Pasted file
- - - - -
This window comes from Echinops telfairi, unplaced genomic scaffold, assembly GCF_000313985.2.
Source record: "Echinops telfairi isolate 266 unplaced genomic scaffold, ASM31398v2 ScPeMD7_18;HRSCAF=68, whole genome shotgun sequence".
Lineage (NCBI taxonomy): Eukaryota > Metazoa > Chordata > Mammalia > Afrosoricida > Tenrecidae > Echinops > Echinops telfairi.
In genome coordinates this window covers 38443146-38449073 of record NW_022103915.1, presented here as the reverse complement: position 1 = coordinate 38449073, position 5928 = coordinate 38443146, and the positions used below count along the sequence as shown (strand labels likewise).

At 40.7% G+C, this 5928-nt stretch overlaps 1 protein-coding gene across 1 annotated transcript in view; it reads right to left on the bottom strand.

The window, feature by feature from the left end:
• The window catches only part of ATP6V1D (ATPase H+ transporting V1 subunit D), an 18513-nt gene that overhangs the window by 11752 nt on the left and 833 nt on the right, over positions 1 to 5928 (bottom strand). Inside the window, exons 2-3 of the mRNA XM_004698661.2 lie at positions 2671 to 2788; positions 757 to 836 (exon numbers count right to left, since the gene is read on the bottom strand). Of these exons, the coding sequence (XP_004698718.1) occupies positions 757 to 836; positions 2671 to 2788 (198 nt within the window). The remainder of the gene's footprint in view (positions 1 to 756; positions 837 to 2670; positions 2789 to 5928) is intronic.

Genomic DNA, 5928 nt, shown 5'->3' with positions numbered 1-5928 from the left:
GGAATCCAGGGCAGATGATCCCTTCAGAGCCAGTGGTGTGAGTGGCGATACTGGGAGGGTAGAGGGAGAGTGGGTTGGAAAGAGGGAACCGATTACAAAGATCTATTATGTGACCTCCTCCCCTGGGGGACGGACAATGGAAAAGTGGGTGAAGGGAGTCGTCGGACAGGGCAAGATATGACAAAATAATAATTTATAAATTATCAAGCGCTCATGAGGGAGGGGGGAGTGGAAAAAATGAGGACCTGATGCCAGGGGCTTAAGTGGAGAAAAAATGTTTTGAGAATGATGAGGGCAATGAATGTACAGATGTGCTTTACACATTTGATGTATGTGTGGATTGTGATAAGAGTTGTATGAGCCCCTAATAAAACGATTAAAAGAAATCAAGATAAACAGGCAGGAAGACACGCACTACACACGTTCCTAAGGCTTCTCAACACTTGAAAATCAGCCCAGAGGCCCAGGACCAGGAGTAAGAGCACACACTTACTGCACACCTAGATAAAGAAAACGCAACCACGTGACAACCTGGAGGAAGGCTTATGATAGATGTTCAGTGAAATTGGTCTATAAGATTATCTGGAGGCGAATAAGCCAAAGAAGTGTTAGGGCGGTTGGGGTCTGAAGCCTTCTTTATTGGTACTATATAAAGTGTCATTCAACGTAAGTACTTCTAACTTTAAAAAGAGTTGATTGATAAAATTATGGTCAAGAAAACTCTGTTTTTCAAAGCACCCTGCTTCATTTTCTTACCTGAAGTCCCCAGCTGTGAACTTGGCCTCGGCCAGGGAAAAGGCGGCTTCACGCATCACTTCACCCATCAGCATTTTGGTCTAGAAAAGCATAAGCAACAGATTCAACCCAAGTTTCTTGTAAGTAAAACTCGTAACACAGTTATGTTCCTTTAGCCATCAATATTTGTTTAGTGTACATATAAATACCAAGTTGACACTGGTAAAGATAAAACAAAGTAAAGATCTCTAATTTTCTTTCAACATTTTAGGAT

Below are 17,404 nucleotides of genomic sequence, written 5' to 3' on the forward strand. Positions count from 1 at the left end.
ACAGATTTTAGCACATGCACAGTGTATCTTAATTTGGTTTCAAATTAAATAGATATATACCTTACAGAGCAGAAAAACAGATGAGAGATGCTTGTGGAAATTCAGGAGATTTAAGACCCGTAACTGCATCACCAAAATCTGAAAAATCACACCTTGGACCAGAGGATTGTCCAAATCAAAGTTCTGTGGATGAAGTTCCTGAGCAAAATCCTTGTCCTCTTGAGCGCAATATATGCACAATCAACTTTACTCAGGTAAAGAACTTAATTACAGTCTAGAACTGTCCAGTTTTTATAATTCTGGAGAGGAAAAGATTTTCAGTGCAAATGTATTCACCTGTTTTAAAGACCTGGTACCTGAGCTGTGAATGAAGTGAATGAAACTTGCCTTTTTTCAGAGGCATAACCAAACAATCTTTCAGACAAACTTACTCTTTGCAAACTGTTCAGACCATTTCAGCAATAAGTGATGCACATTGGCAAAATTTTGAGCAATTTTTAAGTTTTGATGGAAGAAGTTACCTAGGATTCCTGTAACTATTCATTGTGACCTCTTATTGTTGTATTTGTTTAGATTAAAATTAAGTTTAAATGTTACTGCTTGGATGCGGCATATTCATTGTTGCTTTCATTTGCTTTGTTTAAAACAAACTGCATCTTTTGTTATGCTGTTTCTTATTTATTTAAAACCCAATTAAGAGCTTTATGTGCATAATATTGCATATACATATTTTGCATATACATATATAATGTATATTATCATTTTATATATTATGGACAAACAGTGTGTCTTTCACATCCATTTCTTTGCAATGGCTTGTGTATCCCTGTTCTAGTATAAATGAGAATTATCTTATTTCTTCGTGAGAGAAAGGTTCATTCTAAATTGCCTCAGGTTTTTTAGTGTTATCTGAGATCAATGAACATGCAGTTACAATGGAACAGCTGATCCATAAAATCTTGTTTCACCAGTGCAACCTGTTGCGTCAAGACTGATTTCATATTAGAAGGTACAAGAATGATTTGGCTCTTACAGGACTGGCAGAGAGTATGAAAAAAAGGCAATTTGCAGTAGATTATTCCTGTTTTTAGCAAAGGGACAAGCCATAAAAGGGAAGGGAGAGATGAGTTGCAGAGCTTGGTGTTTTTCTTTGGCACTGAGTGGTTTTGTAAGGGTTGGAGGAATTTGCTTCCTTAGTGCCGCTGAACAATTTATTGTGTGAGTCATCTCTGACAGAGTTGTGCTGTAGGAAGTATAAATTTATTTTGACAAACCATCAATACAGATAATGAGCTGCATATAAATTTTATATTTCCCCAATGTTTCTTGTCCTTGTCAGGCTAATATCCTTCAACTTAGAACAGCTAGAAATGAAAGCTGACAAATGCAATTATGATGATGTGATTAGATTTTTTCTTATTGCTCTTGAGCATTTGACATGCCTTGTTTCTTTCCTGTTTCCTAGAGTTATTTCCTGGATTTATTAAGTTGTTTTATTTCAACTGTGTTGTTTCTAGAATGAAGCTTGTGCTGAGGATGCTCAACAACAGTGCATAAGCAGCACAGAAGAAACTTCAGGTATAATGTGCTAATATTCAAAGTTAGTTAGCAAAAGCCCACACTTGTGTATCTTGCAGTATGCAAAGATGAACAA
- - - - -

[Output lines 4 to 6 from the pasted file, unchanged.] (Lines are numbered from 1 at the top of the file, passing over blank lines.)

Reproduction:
In genome coordinates this window covers 38443146-38449073 of record NW_022103915.1, presented here as the reverse complement: position 1 = coordinate 38449073, position 5928 = coordinate 38443146, and the positions used below count along the sequence as shown (strand labels likewise).

At 40.7% G+C, this 5928-nt stretch overlaps 1 protein-coding gene across 1 annotated transcript in view; it reads right to left on the bottom strand.

The window, feature by feature from the left end: